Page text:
This program is no longer accepting applications.


The Whirling Disease Innovative Research and Learning (WhIRL) Grant Program aims to collaborate with researchers from a variety of disciplines to better understand whirling disease within Alberta by bridging knowledge gaps in the 3 core elements of the government’s whirling disease action plan:

  • Distribution
  • Education
  • Mitigation

For more information, read the 2018-19 Whirling Disease Innovative Research and Learning Grant Program guidelines.

Program outcomes

Very little is known about the parasite in a Canadian context. The WhIRL Grant Program intends to:

  • support Alberta-based projects to build the Canadian knowledge base on whirling disease
  • position Alberta as a centre of expertise for whirling disease information if whirling disease is detected in other provinces or territories

WhIRL Grant project recipients

In 2018, 6 research projects were selected and approved for funding. These research projects include a wide variety of whirling disease research topics:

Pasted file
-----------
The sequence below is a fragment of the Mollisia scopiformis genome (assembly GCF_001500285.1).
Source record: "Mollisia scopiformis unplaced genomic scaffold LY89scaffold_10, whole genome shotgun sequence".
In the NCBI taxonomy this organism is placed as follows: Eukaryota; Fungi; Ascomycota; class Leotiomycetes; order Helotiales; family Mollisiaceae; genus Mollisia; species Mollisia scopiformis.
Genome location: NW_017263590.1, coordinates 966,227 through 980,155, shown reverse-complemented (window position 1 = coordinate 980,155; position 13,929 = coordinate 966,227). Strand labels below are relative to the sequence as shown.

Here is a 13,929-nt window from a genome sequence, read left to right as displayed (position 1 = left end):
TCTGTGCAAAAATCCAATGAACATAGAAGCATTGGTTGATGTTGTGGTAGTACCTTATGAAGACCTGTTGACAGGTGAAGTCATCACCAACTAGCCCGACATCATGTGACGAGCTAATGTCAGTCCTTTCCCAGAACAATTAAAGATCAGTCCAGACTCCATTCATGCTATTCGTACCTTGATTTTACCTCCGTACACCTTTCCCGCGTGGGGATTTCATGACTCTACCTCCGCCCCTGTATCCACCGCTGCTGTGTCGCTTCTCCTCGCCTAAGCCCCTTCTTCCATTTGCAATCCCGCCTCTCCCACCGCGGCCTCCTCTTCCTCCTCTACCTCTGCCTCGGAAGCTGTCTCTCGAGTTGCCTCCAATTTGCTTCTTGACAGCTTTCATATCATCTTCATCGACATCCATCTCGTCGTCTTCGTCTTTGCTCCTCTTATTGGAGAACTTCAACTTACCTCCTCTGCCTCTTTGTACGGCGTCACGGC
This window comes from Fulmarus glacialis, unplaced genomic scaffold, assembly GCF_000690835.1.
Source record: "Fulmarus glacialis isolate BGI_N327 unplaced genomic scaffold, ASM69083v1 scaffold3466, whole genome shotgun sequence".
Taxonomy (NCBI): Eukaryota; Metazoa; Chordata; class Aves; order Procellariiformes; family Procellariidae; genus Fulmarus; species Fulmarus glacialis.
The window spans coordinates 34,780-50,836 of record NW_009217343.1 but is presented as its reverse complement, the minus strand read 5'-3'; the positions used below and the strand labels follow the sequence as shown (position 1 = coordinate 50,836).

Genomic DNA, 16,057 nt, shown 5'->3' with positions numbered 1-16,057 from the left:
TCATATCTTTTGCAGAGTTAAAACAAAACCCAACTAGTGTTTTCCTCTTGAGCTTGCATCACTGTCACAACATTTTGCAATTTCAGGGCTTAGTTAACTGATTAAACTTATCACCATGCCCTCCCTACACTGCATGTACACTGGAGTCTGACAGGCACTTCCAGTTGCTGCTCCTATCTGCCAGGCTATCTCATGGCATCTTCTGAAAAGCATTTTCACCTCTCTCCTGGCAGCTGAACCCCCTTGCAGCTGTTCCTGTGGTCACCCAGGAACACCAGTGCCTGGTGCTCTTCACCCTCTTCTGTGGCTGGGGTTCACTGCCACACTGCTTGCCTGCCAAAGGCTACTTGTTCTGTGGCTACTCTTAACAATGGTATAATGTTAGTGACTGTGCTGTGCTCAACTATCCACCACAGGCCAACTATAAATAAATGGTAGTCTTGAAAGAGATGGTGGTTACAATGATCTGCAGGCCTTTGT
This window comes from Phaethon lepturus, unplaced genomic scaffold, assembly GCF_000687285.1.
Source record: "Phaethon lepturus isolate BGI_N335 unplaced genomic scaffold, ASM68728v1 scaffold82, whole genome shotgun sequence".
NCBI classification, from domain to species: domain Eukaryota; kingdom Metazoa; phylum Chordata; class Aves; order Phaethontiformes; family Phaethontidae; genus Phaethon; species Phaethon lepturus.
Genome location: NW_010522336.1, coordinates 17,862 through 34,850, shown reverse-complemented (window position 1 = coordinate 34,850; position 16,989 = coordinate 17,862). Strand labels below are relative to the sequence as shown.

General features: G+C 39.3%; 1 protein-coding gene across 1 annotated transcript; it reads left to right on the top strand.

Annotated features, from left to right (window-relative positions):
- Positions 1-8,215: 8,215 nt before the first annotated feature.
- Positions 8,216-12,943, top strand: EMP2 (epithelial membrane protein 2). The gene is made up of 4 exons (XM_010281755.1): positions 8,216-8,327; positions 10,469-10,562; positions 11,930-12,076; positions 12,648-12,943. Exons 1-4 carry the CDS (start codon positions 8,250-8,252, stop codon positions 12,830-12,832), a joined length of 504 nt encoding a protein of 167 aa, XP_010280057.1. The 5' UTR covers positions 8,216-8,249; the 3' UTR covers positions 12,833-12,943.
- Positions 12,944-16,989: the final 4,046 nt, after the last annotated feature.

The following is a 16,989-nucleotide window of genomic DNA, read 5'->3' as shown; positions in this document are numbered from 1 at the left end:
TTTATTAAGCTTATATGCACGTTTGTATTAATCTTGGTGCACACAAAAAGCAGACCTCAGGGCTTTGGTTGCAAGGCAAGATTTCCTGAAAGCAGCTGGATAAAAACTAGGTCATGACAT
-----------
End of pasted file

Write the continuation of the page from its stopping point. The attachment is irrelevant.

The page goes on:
• Tubificid host susceptibility, community competence and whirling disease risk – Dr. Julie Alexander and Dr. Patrick Hanington
  • Contributions of dynamic thermoregulation to mitigate whirling disease: climate change challenges and novel strategies for harnessing fish natural capacity to combat parasite infection – Dr. Daniel Barreda
  • Characterizing the genetic and transcriptomic foundations of oligochaete susceptibility to the whirling disease-causing parasite Myxobolus cerebralis – Dr. Patrick Hanington
  • Assessing the movement and behaviour of anglers and the risk of spreading whirling disease – Dr. Mark Poesch and Dr. Mark Lewis
  • Using citizen science and mobile phone technology to engage anglers and quantify their real-time behaviour and movement across Alberta waterbodies and their potential to spread whirling disease – Dr. Mark Poesch and Sean Simmons
  • Tracking spatio-temporal dynamics of whirling disease in Alberta using paleo-eDNA – Dr. Patrick Hanington, Dr. Mark Poesch and Dr. Rolf Vinebrooke

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